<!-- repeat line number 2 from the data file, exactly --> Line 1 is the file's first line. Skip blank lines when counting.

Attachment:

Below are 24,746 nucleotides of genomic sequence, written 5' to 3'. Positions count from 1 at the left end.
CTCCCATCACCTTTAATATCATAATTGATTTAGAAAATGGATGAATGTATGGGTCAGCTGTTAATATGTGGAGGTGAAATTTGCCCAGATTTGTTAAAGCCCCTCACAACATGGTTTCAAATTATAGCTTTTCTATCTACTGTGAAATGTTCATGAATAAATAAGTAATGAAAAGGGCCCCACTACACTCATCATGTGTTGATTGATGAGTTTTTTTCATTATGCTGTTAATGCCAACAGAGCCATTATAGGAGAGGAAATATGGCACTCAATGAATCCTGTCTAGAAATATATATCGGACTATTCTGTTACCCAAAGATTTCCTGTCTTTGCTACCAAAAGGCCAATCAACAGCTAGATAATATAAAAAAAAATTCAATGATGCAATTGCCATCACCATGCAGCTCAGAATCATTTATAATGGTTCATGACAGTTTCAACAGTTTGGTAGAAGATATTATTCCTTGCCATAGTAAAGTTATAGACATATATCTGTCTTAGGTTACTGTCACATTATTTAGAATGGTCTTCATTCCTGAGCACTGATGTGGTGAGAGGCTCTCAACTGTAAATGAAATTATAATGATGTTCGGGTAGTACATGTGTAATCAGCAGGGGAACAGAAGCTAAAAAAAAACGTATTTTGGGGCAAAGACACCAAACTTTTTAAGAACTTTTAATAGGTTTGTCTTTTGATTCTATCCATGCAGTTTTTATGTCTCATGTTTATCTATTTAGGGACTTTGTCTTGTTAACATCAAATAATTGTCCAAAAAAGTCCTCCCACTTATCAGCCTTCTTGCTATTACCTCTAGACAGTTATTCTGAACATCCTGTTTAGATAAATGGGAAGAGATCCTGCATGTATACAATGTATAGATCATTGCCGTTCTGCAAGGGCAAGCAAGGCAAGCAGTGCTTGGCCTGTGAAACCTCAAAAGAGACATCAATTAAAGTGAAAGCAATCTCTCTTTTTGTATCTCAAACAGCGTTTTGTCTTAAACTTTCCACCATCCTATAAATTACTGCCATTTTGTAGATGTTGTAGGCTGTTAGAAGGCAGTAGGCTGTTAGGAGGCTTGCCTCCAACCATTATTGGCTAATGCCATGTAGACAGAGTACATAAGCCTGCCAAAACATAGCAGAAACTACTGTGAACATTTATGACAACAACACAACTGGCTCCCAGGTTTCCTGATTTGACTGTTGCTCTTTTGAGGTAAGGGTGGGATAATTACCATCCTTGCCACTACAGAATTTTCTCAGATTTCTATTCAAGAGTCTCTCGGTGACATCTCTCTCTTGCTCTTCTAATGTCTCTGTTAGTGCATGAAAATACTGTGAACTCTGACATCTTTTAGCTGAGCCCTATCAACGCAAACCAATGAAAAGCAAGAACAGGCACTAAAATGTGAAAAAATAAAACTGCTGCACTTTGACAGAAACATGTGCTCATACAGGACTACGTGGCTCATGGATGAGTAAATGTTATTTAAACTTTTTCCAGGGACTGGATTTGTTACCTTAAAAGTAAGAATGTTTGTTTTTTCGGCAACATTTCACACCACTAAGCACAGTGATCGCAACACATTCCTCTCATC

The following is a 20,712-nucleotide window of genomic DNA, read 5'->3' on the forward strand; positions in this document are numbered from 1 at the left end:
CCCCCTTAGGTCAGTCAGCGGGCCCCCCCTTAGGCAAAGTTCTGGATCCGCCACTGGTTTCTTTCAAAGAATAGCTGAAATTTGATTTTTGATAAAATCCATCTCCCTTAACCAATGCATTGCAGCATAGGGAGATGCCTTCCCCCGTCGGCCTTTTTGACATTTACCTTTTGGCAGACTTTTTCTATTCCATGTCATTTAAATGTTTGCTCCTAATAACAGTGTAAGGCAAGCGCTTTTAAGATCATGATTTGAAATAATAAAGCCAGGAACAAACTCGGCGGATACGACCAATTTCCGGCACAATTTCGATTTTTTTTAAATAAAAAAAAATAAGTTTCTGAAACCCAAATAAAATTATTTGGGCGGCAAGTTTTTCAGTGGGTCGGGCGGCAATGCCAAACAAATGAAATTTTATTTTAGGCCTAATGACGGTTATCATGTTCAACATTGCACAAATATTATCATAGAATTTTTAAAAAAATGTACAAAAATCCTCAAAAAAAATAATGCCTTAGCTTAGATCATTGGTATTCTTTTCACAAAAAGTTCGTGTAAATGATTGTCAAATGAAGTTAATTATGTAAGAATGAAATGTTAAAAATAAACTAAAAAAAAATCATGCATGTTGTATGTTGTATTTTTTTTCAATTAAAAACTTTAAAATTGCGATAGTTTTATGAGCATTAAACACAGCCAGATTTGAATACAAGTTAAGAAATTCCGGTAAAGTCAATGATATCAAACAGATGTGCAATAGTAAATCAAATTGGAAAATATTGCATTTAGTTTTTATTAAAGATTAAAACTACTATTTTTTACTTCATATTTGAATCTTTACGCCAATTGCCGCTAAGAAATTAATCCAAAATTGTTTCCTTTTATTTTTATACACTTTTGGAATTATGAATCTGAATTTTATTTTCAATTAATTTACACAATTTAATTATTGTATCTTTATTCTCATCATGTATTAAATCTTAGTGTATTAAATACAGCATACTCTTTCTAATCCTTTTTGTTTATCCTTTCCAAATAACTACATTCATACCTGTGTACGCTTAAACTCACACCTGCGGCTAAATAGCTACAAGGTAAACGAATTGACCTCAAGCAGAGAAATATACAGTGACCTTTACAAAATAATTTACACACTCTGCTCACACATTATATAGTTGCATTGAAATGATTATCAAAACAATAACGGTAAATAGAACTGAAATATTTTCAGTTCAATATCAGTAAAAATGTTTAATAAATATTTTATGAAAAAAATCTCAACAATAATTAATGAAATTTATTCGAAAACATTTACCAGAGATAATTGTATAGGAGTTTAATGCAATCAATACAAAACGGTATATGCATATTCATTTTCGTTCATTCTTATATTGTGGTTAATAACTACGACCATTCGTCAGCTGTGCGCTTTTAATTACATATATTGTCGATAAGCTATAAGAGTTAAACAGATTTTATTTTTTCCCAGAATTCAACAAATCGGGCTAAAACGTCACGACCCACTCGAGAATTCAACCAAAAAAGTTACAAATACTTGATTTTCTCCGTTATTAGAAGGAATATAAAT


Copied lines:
CTCCCATCACCTTTAATATCATAATTGATTTAGAAAATGGATGAATGTATGGGTCAGCTGTTAATATGTGGAGGTGAAATTTGCCCAGATTTGTTAAAGCCCCTCACAACATGGTTTCAAATTATAGCTTTTCTATCTACTGTGAAATGTTCATGAATAAATAAGTAATGAAAAGGGCCCCACTACACTCATCATGTGTTGATTGATGAGTTTTTTTCATTATGCTGTTAATGCCAACAGAGCCATTATAGGAGAGGAAATATGGCACTCAATGAATCCTGTCTAGAAATATATATCGGACTATTCTGTTACCCAAAGATTTCCTGTCTTTGCTACCAAAAGGCCAATCAACAGCTAGATAATATAAAAAAAAATTCAATGATGCAATTGCCATCACCATGCAGCTCAGAATCATTTATAATGGTTCATGACAGTTTCAACAGTTTGGTAGAAGATATTATTCCTTGCCATAGTAAAGTTATAGACATATATCTGTCTTAGGTTACTGTCACATTATTTAGAATGGTCTTCATTCCTGAGCACTGATGTGGTGAGAGGCTCTCAACTGTAAATGAAATTATAATGATGTTCGGGTAGTACATGTGTAATCAGCAGGGGAACAGAAGCTAAAAAAAAACGTATTTTGGGGCAAAGACACCAAACTTTTTAAGAACTTTTAATAGGTTTGTCTTTTGATTCTATCCATGCAGTTTTTATGTCTCATGTTTATCTATTTAGGGACTTTGTCTTGTTAACATCAAATAATTGTCCAAAAAAGTCCTCCCACTTATCAGCCTTCTTGCTATTACCTCTAGACAGTTATTCTGAACATCCTGTTTAGATAAATGGGAAGAGATCCTGCATGTATACAATGTATAGATCATTGCCGTTCTGCAAGGGCAAGCAAGGCAAGCAGTGCTTGGCCTGTGAAACCTCAAAAGAGACATCAATTAAAGTGAAAGCAATCTCTCTTTTTGTATCTCAAACAGCGTTTTGTCTTAAACTTTCCACCATCCTATAAATTACTGCCATTTTGTAGATGTTGTAGGCTGTTAGAAGGCAGTAGGCTGTTAGGAGGCTTGCCTCCAACCATTATTGGCTAATGCCATGTAGACAGAGTACATAAGCCTGCCAAAACATAGCAGAAACTACTGTGAACATTTATGACAACAACACAACTGGCTCCCAGGTTTCCTGATTTGACTGTTGCTCTTTTGAGGTAAGGGTGGGATAATTACCATCCTTGCCACTACAGAATTTTCTCAGATTTCTATTCAAGAGTCTCTCGGTGACATCTCTCTCTTGCTCTTCTAATGTCTCTGTTAGTGCATGAAAATACTGTGAACTCTGACATCTTTTAGCTGAGCCCTATCAACGCAAACCAATGAAAAGCAAGAACAGGCACTAAAATGTGAAAAAATAAAACTGCTGCACTTTGACAGAAACATGTGCTCATACAGGACTACGTGGCTCATGGATGAGTAAATGTTATTTAAACTTTTTCCAGGGACTGGATTTGTTACCTTAAAAGTAAGAATGTTTGTTTTTTCGGCAACATTTCACACCACTAAGCACAGTGATCGCAACACATTCCTCTCATC